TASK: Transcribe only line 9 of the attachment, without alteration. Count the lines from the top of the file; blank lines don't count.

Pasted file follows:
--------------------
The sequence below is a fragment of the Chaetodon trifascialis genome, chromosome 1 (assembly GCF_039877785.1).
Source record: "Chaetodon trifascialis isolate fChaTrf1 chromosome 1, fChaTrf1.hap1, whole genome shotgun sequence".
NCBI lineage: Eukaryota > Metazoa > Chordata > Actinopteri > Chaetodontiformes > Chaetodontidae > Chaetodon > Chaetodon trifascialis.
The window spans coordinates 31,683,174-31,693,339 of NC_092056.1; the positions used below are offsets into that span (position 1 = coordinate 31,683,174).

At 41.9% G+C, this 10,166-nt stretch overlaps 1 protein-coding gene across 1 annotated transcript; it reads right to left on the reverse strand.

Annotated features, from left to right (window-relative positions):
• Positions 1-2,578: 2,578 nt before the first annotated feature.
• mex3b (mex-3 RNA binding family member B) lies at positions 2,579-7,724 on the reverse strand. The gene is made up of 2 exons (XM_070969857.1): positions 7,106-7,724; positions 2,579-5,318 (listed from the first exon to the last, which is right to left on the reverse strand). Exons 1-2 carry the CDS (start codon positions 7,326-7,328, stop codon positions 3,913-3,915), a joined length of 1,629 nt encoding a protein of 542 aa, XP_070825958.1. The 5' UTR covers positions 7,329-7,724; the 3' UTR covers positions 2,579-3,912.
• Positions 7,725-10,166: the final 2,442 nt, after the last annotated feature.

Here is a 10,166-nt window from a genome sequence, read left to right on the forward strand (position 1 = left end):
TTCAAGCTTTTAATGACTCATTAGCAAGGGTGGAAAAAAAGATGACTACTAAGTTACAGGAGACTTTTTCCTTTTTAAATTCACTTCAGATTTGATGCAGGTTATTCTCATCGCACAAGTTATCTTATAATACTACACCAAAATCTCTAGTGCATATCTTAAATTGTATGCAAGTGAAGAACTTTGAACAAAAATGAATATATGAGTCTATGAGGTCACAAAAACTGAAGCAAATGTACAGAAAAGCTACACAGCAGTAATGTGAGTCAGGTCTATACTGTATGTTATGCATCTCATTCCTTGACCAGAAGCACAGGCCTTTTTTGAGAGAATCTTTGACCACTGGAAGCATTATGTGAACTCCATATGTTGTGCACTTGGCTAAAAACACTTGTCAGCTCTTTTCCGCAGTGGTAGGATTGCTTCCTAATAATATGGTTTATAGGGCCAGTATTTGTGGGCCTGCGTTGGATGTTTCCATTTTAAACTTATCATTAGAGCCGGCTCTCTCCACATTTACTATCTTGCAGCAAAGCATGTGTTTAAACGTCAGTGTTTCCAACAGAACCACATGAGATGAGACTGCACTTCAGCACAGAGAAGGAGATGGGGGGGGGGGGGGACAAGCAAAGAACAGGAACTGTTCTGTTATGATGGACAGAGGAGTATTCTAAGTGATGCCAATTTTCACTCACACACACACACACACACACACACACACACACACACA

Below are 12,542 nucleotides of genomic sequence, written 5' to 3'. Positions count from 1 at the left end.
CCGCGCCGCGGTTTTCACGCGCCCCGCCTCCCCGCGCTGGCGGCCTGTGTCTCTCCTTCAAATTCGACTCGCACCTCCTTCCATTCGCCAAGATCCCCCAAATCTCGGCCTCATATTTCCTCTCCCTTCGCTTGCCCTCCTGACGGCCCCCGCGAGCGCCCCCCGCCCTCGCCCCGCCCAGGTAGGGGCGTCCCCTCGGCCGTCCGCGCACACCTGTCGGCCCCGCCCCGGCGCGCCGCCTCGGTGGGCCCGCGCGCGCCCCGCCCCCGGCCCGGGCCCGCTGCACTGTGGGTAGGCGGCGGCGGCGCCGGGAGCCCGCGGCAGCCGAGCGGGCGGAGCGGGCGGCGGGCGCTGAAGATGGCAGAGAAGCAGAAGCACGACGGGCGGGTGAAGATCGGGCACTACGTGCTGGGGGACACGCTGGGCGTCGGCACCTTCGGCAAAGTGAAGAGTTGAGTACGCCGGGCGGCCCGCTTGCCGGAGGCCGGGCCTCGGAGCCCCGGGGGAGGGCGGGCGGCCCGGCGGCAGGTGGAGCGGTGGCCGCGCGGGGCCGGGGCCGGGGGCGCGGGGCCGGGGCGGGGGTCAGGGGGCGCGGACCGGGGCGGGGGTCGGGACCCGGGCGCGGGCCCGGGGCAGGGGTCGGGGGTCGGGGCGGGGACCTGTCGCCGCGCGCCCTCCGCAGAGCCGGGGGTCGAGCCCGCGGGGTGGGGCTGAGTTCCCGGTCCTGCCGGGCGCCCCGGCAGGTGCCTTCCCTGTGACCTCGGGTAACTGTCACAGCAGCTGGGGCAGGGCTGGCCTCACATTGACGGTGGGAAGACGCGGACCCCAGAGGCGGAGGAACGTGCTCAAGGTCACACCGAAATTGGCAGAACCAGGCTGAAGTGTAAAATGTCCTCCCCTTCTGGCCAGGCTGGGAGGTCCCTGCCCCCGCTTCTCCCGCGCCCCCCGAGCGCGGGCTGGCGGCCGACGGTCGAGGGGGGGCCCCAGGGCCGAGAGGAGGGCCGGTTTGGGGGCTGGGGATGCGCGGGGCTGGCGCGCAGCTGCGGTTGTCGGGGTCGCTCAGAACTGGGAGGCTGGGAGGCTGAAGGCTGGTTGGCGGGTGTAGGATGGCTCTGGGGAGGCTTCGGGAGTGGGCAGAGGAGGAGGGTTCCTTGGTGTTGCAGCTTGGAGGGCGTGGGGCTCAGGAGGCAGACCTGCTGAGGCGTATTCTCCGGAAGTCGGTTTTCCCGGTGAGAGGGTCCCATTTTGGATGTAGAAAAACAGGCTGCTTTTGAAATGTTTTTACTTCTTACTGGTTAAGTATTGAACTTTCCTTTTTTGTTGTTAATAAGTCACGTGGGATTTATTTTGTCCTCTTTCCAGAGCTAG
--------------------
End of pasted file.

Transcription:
• Positions 7,725-10,166: the final 2,442 nt, after the last annotated feature.